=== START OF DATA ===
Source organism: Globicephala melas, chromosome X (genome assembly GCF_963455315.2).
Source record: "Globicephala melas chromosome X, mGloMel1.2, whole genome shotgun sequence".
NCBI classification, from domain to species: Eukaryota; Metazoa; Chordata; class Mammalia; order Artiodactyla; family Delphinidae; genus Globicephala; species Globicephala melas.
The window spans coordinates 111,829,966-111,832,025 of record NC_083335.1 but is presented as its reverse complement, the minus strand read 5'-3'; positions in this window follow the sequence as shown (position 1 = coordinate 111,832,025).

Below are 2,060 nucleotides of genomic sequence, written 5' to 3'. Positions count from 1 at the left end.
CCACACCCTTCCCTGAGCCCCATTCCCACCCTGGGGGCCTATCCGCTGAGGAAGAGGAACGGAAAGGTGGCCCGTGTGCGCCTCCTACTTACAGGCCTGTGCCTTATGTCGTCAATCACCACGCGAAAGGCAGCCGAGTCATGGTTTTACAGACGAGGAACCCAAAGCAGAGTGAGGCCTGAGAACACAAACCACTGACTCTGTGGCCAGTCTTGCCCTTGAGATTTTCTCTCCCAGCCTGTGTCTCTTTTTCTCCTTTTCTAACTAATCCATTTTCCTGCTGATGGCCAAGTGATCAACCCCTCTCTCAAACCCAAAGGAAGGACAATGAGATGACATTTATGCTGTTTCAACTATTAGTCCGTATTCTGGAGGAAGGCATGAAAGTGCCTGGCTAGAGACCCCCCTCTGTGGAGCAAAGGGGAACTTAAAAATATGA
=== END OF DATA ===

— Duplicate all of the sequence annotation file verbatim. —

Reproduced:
Source organism: Globicephala melas, chromosome X (genome assembly GCF_963455315.2).
Source record: "Globicephala melas chromosome X, mGloMel1.2, whole genome shotgun sequence".
NCBI classification, from domain to species: Eukaryota; Metazoa; Chordata; class Mammalia; order Artiodactyla; family Delphinidae; genus Globicephala; species Globicephala melas.
The window spans coordinates 111,829,966-111,832,025 of record NC_083335.1 but is presented as its reverse complement, the minus strand read 5'-3'; positions in this window follow the sequence as shown (position 1 = coordinate 111,832,025).

Below are 2,060 nucleotides of genomic sequence, written 5' to 3'. Positions count from 1 at the left end.
CCACACCCTTCCCTGAGCCCCATTCCCACCCTGGGGGCCTATCCGCTGAGGAAGAGGAACGGAAAGGTGGCCCGTGTGCGCCTCCTACTTACAGGCCTGTGCCTTATGTCGTCAATCACCACGCGAAAGGCAGCCGAGTCATGGTTTTACAGACGAGGAACCCAAAGCAGAGTGAGGCCTGAGAACACAAACCACTGACTCTGTGGCCAGTCTTGCCCTTGAGATTTTCTCTCCCAGCCTGTGTCTCTTTTTCTCCTTTTCTAACTAATCCATTTTCCTGCTGATGGCCAAGTGATCAACCCCTCTCTCAAACCCAAAGGAAGGACAATGAGATGACATTTATGCTGTTTCAACTATTAGTCCGTATTCTGGAGGAAGGCATGAAAGTGCCTGGCTAGAGACCCCCCTCTGTGGAGCAAAGGGGAACTTAAAAATATGA